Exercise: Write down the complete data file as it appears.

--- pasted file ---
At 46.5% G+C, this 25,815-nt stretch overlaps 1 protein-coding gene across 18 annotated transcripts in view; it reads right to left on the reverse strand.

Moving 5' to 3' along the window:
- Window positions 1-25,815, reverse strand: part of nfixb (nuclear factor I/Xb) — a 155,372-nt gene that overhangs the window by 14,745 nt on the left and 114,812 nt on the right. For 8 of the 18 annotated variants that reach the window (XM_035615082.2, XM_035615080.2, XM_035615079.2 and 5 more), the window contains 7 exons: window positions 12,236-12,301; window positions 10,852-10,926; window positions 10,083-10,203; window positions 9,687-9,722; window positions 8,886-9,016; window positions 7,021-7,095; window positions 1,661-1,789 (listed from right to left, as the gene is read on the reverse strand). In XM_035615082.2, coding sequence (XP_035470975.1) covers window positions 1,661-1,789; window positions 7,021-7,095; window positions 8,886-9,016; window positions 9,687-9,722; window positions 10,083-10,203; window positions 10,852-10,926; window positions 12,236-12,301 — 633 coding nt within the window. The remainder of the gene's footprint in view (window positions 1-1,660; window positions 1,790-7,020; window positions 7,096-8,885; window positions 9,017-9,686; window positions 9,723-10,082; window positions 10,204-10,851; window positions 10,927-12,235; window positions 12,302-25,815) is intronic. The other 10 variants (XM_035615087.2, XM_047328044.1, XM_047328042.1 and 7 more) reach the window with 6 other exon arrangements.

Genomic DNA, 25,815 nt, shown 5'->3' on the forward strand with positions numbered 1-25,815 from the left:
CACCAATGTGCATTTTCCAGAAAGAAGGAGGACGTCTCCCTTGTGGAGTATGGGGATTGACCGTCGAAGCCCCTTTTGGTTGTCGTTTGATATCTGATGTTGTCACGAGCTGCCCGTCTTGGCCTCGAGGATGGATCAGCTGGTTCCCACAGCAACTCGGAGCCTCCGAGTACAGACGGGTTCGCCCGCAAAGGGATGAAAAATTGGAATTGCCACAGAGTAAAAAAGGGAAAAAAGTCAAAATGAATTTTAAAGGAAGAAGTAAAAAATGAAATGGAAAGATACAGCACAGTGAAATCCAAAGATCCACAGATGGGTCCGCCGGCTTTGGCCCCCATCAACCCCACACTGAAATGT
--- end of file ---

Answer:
At 46.5% G+C, this 25,815-nt stretch overlaps 1 protein-coding gene across 18 annotated transcripts in view; it reads right to left on the reverse strand.

Moving 5' to 3' along the window:
- Window positions 1-25,815, reverse strand: part of nfixb (nuclear factor I/Xb) — a 155,372-nt gene that overhangs the window by 14,745 nt on the left and 114,812 nt on the right. For 8 of the 18 annotated variants that reach the window (XM_035615082.2, XM_035615080.2, XM_035615079.2 and 5 more), the window contains 7 exons: window positions 12,236-12,301; window positions 10,852-10,926; window positions 10,083-10,203; window positions 9,687-9,722; window positions 8,886-9,016; window positions 7,021-7,095; window positions 1,661-1,789 (listed from right to left, as the gene is read on the reverse strand). In XM_035615082.2, coding sequence (XP_035470975.1) covers window positions 1,661-1,789; window positions 7,021-7,095; window positions 8,886-9,016; window positions 9,687-9,722; window positions 10,083-10,203; window positions 10,852-10,926; window positions 12,236-12,301 — 633 coding nt within the window. The remainder of the gene's footprint in view (window positions 1-1,660; window positions 1,790-7,020; window positions 7,096-8,885; window positions 9,017-9,686; window positions 9,723-10,082; window positions 10,204-10,851; window positions 10,927-12,235; window positions 12,302-25,815) is intronic. The other 10 variants (XM_035615087.2, XM_047328044.1, XM_047328042.1 and 7 more) reach the window with 6 other exon arrangements.

Genomic DNA, 25,815 nt, shown 5'->3' on the forward strand with positions numbered 1-25,815 from the left:
CACCAATGTGCATTTTCCAGAAAGAAGGAGGACGTCTCCCTTGTGGAGTATGGGGATTGACCGTCGAAGCCCCTTTTGGTTGTCGTTTGATATCTGATGTTGTCACGAGCTGCCCGTCTTGGCCTCGAGGATGGATCAGCTGGTTCCCACAGCAACTCGGAGCCTCCGAGTACAGACGGGTTCGCCCGCAAAGGGATGAAAAATTGGAATTGCCACAGAGTAAAAAAGGGAAAAAAGTCAAAATGAATTTTAAAGGAAGAAGTAAAAAATGAAATGGAAAGATACAGCACAGTGAAATCCAAAGATCCACAGATGGGTCCGCCGGCTTTGGCCCCCATCAACCCCACACTGAAATGT